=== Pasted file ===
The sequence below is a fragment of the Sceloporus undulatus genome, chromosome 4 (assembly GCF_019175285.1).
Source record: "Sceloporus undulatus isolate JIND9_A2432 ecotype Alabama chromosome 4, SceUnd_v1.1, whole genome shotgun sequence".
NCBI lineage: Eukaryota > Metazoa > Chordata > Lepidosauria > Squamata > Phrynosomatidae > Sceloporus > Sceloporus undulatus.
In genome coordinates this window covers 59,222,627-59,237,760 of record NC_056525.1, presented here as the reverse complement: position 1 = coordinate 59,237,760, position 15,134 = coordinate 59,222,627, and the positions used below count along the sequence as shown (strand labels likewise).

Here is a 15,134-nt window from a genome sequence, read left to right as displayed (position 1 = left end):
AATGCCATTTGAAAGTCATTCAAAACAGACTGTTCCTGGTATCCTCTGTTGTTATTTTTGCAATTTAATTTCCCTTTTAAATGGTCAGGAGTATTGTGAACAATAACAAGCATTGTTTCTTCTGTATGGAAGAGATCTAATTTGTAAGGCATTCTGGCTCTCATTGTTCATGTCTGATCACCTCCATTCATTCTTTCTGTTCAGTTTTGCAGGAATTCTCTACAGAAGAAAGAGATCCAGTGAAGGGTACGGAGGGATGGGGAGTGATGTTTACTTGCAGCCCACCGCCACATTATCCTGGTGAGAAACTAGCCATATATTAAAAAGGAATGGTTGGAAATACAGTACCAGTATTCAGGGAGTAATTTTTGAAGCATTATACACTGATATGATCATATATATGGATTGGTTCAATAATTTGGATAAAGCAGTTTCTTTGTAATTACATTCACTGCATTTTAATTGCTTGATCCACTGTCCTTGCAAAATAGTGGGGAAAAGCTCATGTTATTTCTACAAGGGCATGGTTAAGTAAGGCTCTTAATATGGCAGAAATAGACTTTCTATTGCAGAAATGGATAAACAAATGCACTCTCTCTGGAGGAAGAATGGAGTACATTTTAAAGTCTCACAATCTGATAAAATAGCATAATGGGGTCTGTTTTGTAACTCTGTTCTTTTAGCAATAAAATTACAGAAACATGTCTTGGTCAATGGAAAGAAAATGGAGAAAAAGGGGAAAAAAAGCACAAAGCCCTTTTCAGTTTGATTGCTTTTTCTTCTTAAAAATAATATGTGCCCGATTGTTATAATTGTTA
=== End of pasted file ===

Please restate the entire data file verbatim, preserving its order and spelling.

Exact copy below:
The sequence below is a fragment of the Sceloporus undulatus genome, chromosome 4 (assembly GCF_019175285.1).
Source record: "Sceloporus undulatus isolate JIND9_A2432 ecotype Alabama chromosome 4, SceUnd_v1.1, whole genome shotgun sequence".
NCBI lineage: Eukaryota > Metazoa > Chordata > Lepidosauria > Squamata > Phrynosomatidae > Sceloporus > Sceloporus undulatus.
In genome coordinates this window covers 59,222,627-59,237,760 of record NC_056525.1, presented here as the reverse complement: position 1 = coordinate 59,237,760, position 15,134 = coordinate 59,222,627, and the positions used below count along the sequence as shown (strand labels likewise).

Here is a 15,134-nt window from a genome sequence, read left to right as displayed (position 1 = left end):
AATGCCATTTGAAAGTCATTCAAAACAGACTGTTCCTGGTATCCTCTGTTGTTATTTTTGCAATTTAATTTCCCTTTTAAATGGTCAGGAGTATTGTGAACAATAACAAGCATTGTTTCTTCTGTATGGAAGAGATCTAATTTGTAAGGCATTCTGGCTCTCATTGTTCATGTCTGATCACCTCCATTCATTCTTTCTGTTCAGTTTTGCAGGAATTCTCTACAGAAGAAAGAGATCCAGTGAAGGGTACGGAGGGATGGGGAGTGATGTTTACTTGCAGCCCACCGCCACATTATCCTGGTGAGAAACTAGCCATATATTAAAAAGGAATGGTTGGAAATACAGTACCAGTATTCAGGGAGTAATTTTTGAAGCATTATACACTGATATGATCATATATATGGATTGGTTCAATAATTTGGATAAAGCAGTTTCTTTGTAATTACATTCACTGCATTTTAATTGCTTGATCCACTGTCCTTGCAAAATAGTGGGGAAAAGCTCATGTTATTTCTACAAGGGCATGGTTAAGTAAGGCTCTTAATATGGCAGAAATAGACTTTCTATTGCAGAAATGGATAAACAAATGCACTCTCTCTGGAGGAAGAATGGAGTACATTTTAAAGTCTCACAATCTGATAAAATAGCATAATGGGGTCTGTTTTGTAACTCTGTTCTTTTAGCAATAAAATTACAGAAACATGTCTTGGTCAATGGAAAGAAAATGGAGAAAAAGGGGAAAAAAAGCACAAAGCCCTTTTCAGTTTGATTGCTTTTTCTTCTTAAAAATAATATGTGCCCGATTGTTATAATTGTTA